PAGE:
Keystone XL is a proposed tar sands pipeline that would connect Alberta, Canada with Gulf Coast refineries that would carry 800,000 barrels per day of tar sands oil across the United States to be refined, exported and burned.
Tar sands oil has a massive carbon footprint — sometimes requiring more energy to produce than it creates — and Keystone XL is the key to making burning that oil economically feasible.
President Obama’s decision
Keystone XL requires a Presidential Permit to move forward, and the world is watching to see if President Obama will stand up to big oil and stop the pipeline, or continue down the path of climate catastrophe.
President Obama says that he will reject the pipeline if it poses a risk to the climate. That makes his decision simple: building a 800,000 barrel-per-day pipeline of the world’s dirtiest oil will mean more tar sands dug up and burned, and more carbon pollution.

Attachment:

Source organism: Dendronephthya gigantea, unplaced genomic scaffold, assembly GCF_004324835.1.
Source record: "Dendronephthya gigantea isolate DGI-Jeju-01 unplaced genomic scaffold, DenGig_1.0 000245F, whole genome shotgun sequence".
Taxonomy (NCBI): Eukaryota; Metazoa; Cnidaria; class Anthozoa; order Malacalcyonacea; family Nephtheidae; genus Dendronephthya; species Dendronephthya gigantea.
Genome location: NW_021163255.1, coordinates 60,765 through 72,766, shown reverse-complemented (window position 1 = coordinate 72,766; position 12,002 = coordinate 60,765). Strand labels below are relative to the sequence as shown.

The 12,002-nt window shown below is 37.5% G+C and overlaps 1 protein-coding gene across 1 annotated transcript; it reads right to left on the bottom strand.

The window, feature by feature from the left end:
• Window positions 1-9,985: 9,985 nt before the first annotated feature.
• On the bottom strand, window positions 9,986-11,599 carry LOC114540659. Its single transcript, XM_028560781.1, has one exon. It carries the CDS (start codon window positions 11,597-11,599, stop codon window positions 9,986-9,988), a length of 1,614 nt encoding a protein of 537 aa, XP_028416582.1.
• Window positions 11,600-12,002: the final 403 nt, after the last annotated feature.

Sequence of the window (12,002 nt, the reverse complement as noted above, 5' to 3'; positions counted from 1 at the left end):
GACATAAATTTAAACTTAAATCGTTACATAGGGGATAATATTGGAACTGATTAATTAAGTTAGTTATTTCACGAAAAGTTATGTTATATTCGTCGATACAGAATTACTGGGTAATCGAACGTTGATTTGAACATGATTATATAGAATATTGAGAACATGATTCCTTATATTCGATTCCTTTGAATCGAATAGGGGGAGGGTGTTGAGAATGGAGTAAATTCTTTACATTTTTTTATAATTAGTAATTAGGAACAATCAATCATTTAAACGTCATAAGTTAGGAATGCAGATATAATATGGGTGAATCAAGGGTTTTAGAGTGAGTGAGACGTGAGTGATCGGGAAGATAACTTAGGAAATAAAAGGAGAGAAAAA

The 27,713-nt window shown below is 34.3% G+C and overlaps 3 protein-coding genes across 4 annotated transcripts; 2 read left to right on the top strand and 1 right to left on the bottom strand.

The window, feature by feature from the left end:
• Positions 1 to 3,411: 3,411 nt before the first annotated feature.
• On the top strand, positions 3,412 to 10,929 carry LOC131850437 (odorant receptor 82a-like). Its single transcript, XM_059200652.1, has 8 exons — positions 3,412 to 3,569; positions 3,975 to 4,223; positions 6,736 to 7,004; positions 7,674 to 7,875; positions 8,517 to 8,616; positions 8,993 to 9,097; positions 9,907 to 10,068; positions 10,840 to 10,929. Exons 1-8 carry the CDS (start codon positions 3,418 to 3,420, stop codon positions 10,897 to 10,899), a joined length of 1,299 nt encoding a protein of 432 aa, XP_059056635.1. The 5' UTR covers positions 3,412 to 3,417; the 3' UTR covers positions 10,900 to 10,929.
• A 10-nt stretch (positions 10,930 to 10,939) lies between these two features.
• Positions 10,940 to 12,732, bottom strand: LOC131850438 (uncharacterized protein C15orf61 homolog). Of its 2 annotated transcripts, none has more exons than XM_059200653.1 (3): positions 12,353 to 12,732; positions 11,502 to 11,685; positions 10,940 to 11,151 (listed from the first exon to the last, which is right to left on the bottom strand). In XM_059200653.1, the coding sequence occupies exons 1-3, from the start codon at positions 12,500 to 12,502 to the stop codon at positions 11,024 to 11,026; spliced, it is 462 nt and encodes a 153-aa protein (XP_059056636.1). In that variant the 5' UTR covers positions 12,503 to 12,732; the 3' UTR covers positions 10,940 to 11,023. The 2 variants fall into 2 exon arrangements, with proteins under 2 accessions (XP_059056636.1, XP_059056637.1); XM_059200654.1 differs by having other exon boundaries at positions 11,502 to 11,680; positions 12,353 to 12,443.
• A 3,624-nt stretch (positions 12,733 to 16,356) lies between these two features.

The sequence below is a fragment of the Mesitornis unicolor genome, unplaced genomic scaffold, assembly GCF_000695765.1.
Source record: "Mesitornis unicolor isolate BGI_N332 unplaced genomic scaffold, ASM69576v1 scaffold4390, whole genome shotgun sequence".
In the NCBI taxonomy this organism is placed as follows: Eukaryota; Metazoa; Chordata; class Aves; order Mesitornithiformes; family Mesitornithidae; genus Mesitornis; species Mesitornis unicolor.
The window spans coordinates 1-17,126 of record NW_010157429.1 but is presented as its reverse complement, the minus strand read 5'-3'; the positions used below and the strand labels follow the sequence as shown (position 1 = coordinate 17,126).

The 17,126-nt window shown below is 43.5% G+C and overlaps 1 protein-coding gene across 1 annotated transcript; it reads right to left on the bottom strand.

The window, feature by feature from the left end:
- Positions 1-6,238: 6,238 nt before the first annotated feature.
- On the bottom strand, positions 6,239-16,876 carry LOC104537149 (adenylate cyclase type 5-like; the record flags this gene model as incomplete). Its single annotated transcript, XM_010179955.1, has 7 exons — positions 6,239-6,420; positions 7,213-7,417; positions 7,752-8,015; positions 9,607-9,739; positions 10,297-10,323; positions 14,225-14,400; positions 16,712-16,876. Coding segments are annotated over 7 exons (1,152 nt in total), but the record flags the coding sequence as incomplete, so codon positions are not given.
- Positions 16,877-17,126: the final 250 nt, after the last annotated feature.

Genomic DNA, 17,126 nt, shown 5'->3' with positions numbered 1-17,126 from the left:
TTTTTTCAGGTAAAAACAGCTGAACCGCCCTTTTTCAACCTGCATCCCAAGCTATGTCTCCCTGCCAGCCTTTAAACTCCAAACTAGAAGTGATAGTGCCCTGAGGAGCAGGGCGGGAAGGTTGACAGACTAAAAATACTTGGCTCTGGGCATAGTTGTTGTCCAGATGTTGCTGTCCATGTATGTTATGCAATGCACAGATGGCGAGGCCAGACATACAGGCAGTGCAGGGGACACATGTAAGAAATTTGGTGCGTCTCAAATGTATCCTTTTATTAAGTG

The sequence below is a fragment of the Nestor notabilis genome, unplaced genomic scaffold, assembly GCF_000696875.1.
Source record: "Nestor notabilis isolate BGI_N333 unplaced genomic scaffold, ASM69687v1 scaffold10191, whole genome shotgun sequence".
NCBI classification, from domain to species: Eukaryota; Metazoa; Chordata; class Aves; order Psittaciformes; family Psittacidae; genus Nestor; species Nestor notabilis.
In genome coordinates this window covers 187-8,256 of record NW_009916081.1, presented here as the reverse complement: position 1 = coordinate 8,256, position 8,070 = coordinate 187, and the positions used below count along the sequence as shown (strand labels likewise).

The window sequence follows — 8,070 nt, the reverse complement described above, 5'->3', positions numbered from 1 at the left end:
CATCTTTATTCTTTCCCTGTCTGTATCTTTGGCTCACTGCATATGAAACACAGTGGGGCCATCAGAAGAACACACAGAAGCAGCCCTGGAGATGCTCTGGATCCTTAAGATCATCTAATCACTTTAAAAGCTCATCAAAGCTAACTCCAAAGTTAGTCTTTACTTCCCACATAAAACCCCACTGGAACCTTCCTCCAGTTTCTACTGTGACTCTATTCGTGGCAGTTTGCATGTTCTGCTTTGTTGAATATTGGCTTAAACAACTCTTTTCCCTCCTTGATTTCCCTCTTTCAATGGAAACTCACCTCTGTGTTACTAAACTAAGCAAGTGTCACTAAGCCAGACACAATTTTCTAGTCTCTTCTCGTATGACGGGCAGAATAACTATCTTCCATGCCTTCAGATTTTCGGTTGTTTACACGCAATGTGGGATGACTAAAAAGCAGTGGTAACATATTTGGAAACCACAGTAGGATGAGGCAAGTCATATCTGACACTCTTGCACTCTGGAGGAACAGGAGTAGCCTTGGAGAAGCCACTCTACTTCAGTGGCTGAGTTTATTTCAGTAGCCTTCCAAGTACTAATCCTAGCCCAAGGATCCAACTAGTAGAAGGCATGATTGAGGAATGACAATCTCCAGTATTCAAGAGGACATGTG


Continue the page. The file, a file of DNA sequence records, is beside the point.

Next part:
Big oil is desperate to dig up and burn as much tar sands oil as they can. We’re taking on the tar sands across North America with grassroots-led campaigns targeting railways, refineries and pipelines new and old.
In New England we’re part of the Tar Sands Free New England campaign to keep Exxon from reversing a 50 year-old pipeline and running corrosive, toxic tar sands crude through it for export from Maine.
Next we’ll be ramping up local campaigns in the Midwest and West Coast as we steadily shut down all paths to expand the tar sands.
Key tar sands and Keystone XL reports
The State Department’s environmental review of the pipeline is deeply flawed and compromised by its affiliation with TransCanada contractors. Here is a comprehensive explanation of the report and its fatal flaws.
Keystone XL is the key to unlocking the tar sands. Get the full story, straight from big oil — without this pipeline, growth of the tar sands stops. Click here to see it in their own words. (.pdf)